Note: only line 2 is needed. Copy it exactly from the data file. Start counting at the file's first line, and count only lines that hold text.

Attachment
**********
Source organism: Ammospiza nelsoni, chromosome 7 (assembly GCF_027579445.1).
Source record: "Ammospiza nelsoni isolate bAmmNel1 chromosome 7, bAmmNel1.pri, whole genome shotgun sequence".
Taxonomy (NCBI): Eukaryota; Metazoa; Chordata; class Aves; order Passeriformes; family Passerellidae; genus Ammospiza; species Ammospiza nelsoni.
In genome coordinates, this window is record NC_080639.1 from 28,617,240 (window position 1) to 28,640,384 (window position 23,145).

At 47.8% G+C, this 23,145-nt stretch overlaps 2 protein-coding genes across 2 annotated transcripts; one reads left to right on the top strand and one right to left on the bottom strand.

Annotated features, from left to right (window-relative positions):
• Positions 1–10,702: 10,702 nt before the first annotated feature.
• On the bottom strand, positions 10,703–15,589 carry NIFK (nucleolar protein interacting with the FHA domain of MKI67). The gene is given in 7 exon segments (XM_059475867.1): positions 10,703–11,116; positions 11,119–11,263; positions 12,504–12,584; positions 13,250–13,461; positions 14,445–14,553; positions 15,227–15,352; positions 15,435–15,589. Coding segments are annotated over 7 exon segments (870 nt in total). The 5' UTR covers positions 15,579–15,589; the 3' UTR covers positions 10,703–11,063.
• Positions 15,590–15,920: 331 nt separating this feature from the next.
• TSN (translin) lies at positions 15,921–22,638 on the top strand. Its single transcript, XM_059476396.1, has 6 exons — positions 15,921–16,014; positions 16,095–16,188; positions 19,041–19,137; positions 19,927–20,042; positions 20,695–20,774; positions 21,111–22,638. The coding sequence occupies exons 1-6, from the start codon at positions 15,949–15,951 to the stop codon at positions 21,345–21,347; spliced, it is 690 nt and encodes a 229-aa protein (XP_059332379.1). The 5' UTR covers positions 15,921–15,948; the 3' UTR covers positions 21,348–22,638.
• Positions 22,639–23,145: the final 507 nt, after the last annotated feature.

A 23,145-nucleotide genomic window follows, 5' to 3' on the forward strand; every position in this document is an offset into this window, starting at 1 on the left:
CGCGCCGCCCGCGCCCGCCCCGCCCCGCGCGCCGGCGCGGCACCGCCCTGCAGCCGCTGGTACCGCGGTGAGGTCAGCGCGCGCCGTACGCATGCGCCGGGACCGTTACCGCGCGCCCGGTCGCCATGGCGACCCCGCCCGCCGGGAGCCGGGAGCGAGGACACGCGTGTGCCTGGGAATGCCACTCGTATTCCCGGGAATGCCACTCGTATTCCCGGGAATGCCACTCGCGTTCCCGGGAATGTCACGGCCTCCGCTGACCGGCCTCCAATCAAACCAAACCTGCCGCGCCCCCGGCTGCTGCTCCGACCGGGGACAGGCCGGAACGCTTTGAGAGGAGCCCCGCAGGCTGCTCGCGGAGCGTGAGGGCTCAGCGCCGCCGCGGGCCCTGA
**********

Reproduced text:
Source record: "Ammospiza nelsoni isolate bAmmNel1 chromosome 7, bAmmNel1.pri, whole genome shotgun sequence".